It’s Friday and I’m only just posting my TBT review. This can only mean one thing. I’m massively behind schedule. I had an impromptu night with my sisters on Thursday and didn’t have the energy to write anything last night. So, I’m here on Friday night with midnight fast approaching trying to get myself to finish this damn review. And I’ll do it, goddamit, if it’s the last thing I do. Because this week’s film is a genuinely good film for a change. After watching Jacob Tremblay in Good Boys there was really only one film that I could watch. Okay, there were two films but I have weird memories of watching Superbad for the first time that I don’t need to think about right now. So, instead, I went back to Room. The film that saw Brie Larson become an Oscar winner before Captain Marvel saw her become hated by Marvel fanboys all over the world. It also introduced the world to the adorable Tremblay and put him in a tiny suit at the Oscars. More than deserving of a rewatch.
Room is the 2015 film directed by Lenny Abrahamson and written by Emma Donoghue. It was based on Donoghue’s novel of the same name. Now, I’ve not read the book at this point because, well you know how many books I’ve got to read. But, from what I know, the film is a pretty decent adaptation of the story. Ma and Jack are being held captive by Old Nick. Ma, or Joy, was kidnapped 7 years ago and locked in a shed in her captor’s garden. Jack is their son who was born 5 years earlier. Mother and son live alone in the shed, which they have renamed Room. Their only visitor is Old Nick on his nightly visits with Joy, at which point Jack is hiding in the wardrobe. In order to make life easier for Jack, Joy has told Jack that nothing exists outside Room. Everything else, including everything that Jack sees on television, is not real.
Not long after Jack’s 5th birthday, Ma comes up with a plan to get him out of Room. When he successfully escapes, the boy is able to alter the police and help them find their way to rescue Joy. The pair then find themselves back in the real world but, unfortunately, Jack doesn’t believe any of it actually exists. The pair struggle to find the right balance for the new lives and they are constantly hounded by news outlets wanting the scoop on their time in captivity. Can Joy readjust to her old life and will she be able to convince Jack that he can trust the things around him?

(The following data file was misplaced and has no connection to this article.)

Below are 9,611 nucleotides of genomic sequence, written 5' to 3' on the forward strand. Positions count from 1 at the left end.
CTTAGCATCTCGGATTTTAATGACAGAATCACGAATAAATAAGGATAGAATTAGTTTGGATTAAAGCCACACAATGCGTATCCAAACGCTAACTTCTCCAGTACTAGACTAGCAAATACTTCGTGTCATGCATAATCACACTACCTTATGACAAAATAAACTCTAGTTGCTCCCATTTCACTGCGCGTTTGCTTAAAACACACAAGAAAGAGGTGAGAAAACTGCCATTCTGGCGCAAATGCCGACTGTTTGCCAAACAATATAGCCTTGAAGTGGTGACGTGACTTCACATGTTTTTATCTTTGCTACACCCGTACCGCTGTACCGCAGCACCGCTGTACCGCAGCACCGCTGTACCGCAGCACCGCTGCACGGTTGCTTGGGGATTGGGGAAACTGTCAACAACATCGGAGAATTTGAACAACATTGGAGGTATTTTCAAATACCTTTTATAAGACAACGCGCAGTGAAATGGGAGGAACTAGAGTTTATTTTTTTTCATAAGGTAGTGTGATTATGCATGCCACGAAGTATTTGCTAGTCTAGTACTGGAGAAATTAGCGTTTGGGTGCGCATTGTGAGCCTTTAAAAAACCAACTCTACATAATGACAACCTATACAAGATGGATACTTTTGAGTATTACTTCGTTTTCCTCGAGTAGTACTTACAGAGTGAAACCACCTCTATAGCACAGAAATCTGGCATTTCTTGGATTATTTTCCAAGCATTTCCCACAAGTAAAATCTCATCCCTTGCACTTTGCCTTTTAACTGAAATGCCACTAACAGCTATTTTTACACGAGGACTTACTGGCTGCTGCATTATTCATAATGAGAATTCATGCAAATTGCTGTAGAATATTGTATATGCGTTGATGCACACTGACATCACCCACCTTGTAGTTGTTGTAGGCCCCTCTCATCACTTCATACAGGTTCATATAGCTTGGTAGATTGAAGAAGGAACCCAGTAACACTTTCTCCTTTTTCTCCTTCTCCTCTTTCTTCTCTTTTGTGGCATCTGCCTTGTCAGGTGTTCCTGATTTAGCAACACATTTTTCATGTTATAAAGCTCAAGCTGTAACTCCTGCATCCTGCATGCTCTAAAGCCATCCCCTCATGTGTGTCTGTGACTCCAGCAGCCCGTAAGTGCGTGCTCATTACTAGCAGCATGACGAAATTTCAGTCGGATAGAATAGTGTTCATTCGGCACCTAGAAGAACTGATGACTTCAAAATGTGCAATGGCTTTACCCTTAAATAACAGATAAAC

Room is one of those films that really stays with you after watching it. It’s such an original and powerful story. Something that is really pushed along by the two main performances. Brie Larson really is on top form here and Jacob Tremblay is a fantastic performer. Without the pair, this film might not have been as successful. That’s not because the film isn’t decent but because the scope of the novel is so great. It’s a difficult story to adapt and there are moments that don’t work. A storyline involving Joy’s continued breastfeeding of Jack is handled sloppily meaning a reference to it later in the film doesn’t really make sense. It’s not a massive thing but it feels so out-of-place.
On this viewing, the film seems kind of tame in how it deals with the psychological effect of being held captive for that long. Joy, as a character, could benefit from a bit more exploration. It seems that the emotional burden is placed on Jack, as the book is from his perspective, which means the true depths of Joy’s depression isn’t always feel as strong as it should. But, thanks to Brie Larson’s performance, the character still makes a lot of noise. It just feels that the film was a bit too scared to go too far into the hostage storyline in favour of spending more time in the outside world. Which is fine but it kind of feels like a cop-out now.
Still, Room is a great film and is lifted by the phenomenal performances. It’s a harrowing story that packs a punch. Minor quibbles aside, this film is full of golden moments that you will never forget. It’s an emotional and sad experience. It manages to brilliantly counter the claustrophobia of the opening scenes in Room with the latter half of the film. We see the difference between being in the wide world. A world with so much space and so many confusing, loud, and noisy things. It’s such an elegant and well-made film. It’s just a shame it couldn’t go a bit deeper.
Who is Murdocal? A casual critic who is a little bit too obsessed with pop culture. A young woman who swears and rants much more than she knows she should whilst trying to make her way in an adult world she isn't prepared for. A not as recent as she'd like literature graduate who, between job applications and subsequent rejections, has turned to the internet to fight the boredom and review the shit out of everything.
"Maybe, just maybe, I'm the faller. Every family has someone who falls, who doesn't make the grade, who stumbles, who life trips up. Maybe I'm our faller."